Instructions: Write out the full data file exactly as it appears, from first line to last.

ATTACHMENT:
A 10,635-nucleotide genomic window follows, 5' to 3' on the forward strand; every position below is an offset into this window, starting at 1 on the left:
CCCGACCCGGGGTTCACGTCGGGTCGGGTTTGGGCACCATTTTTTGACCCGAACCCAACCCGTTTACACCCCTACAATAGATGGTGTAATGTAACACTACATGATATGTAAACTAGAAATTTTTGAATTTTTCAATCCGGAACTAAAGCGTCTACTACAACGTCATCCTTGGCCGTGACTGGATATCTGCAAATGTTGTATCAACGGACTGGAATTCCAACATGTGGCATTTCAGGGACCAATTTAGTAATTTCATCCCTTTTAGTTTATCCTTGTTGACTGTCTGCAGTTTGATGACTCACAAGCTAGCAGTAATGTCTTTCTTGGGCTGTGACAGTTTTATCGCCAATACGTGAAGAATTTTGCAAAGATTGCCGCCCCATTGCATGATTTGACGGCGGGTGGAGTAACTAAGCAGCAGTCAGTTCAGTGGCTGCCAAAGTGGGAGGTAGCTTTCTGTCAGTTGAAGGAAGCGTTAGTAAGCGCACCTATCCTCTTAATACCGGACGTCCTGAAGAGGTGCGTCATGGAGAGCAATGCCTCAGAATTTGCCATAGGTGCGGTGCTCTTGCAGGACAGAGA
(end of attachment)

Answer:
A 10,635-nucleotide genomic window follows, 5' to 3' on the forward strand; every position below is an offset into this window, starting at 1 on the left:
CCCGACCCGGGGTTCACGTCGGGTCGGGTTTGGGCACCATTTTTTGACCCGAACCCAACCCGTTTACACCCCTACAATAGATGGTGTAATGTAACACTACATGATATGTAAACTAGAAATTTTTGAATTTTTCAATCCGGAACTAAAGCGTCTACTACAACGTCATCCTTGGCCGTGACTGGATATCTGCAAATGTTGTATCAACGGACTGGAATTCCAACATGTGGCATTTCAGGGACCAATTTAGTAATTTCATCCCTTTTAGTTTATCCTTGTTGACTGTCTGCAGTTTGATGACTCACAAGCTAGCAGTAATGTCTTTCTTGGGCTGTGACAGTTTTATCGCCAATACGTGAAGAATTTTGCAAAGATTGCCGCCCCATTGCATGATTTGACGGCGGGTGGAGTAACTAAGCAGCAGTCAGTTCAGTGGCTGCCAAAGTGGGAGGTAGCTTTCTGTCAGTTGAAGGAAGCGTTAGTAAGCGCACCTATCCTCTTAATACCGGACGTCCTGAAGAGGTGCGTCATGGAGAGCAATGCCTCAGAATTTGCCATAGGTGCGGTGCTCTTGCAGGACAGAGA